Washington, DC–(ENEWSPF)–September 4, 2015. Research into neonicotinoid insecticides, a class of bee-toxic chemicals, and their effects on bees, needs to be more comprehensive in order to better reflect their global use, concludes a recent review of the current literature. The authors of the review state that despite considerable research efforts, there are still significant knowledge gaps concerning the impacts of neonicotinoids on bees. Since 2006, honey bees and other pollinators in the U.S. and throughout the world have experienced ongoing and rapid population declines. The science has become increasingly clear that pesticides (especially the neonicotinoid class of insecticides), either acting individually or synergistically, play a critical role in the ongoing decline of honey bees and wild pollinators. Neonicotinoids can be persistent in the environment, and have the ability to translocate into the pollen and nectar of treated plants.
The systematic review, titled Neonicotinoid Insecticides and Their Impacts on Bees: A Systematic Review of Research Approaches and Identification of Knowledge Gaps and published in the journal PLoS ONE, took a look at over 200 primary research studies in order to identify knowledge gaps. While there is a growing body of science examining the impacts of neonicotinoid use, knowledge gaps need to be addressed to better capture the full extent of the impacts these harmful chemicals have on bees. For example, studies on crops are dominated by seed-treated maize, oilseed rape (canola), and sunflower, but more needs to be known about the potential side effects on bees from the use of other application methods on insect pollinated fruit and vegetable crops, or on lawns and ornamental plants. Furthermore, most of the 216 studies conducted are in Europe or North America, so relatively little is known about neonicotinoids and bees outside of these regions. The authors add that because there is considerable variation in ecological traits across bee taxa, studies on honey bees are not likely to fully predict impacts of neonicotinoids on other species. Recommendations from the study authors include opportunities for methodological improvements, such as using information from field studies in laboratory approaches, as well as more studies that link effects at the individual level to mechanisms at the sub-individual level, and also to consequences for colonies and populations. The authors state that while bees are subject to multiple, interacting environmental pressures, such as the promotion by neonicotinoids of additive or synergistic effects when combined with pathogens or parasites, the importance of neonicotinoid-pathogen interactions under field-realistic conditions might have been overemphasized. However, there is still strong evidence that indicates neonicotinoid exposure can make bees more susceptible to pathogens.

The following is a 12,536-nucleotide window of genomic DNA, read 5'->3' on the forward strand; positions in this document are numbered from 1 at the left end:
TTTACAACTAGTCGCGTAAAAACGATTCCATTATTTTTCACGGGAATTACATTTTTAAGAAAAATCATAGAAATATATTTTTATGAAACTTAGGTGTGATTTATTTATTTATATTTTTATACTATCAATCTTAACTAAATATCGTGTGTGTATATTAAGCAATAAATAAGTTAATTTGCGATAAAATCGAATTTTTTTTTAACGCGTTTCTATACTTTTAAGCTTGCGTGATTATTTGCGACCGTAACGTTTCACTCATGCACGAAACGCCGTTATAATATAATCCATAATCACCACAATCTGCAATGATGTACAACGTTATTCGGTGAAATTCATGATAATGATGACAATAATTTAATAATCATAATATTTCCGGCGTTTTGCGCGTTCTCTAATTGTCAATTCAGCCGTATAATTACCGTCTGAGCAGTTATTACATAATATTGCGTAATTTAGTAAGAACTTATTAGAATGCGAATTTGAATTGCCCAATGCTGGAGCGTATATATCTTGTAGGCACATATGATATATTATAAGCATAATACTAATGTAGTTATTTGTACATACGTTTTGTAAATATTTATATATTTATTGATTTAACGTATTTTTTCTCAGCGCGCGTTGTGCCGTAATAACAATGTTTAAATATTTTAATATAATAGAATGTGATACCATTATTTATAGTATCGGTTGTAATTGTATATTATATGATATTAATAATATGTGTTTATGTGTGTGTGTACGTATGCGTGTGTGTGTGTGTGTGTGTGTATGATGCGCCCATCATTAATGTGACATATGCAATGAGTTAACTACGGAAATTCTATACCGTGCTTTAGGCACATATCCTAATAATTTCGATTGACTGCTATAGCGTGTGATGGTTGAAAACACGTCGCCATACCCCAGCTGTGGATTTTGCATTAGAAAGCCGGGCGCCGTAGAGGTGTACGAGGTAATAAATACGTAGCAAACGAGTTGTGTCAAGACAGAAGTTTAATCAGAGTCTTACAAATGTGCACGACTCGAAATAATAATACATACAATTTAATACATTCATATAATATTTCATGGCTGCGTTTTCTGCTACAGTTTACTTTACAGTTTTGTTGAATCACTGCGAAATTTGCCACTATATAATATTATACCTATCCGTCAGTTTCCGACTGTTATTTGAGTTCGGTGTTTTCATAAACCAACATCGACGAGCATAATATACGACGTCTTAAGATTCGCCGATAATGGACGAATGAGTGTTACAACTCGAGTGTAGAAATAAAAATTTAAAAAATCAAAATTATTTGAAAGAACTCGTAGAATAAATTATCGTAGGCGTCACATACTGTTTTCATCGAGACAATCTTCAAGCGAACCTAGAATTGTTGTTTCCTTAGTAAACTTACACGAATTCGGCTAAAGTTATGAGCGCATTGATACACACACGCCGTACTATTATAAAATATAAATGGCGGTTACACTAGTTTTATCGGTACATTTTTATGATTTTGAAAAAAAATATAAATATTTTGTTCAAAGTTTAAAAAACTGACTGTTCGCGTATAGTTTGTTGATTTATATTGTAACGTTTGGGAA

New research into the consequences of neonicotinoid use are being published at an unprecedented rate. A recent study provided supporting evidence to previous work showing that sublethal doses of imidacloprid, a toxic neonicotinoid insecticide, impairs olfactory learning in exposed honey bee workers. A January 2015 study that also looked at sublethal exposure to imidacloprid found that it leads to mitochondrial dysfunction in bumble bees, which then negatively impacts navigation and foraging skills. For example, exposed bees will have greater difficulty in recognizing the smell of a flower, or how to find their way back to their colony, which in turn can affect the colony as a whole. Two other recent studies found that, not only does neonicotinoid exposure result in reduced bee density, nesting, colony growth, and reproduction, but also that bees actually prefer foods containing neonicotinoid pesticides, despite their adverse effects.
Although these data gaps need to be addressed, the link between widespread neonicotinoid use and pollinator decline is clear and grows stronger every day. Beyond Pesticides has long advocated a regulatory approach that prohibits high hazard chemical use and requires alternative assessments. While EPA announced a moratorium on new bee- and bird- harming neonicotinoid pesticide products and uses, farm, beekeeper and environmental groups, including Beyond Pesticides, have urged EPA to follow in the European Union’s footsteps and suspend the huge numbers of other bee-harming pesticides already on the market. We suggest an approach that rejects uses and exposures deemed acceptable under risk assessment calculations, and instead focuses on safer alternatives that are proven effective, such as organic agriculture, which prohibits the use of neonicotinoids. See how you can help through Bee Protective.
Sources: PLoS ONE, www.beyondpesticides.org
All unattributed positions and opinions in this piece are those of Beyond Pesticides.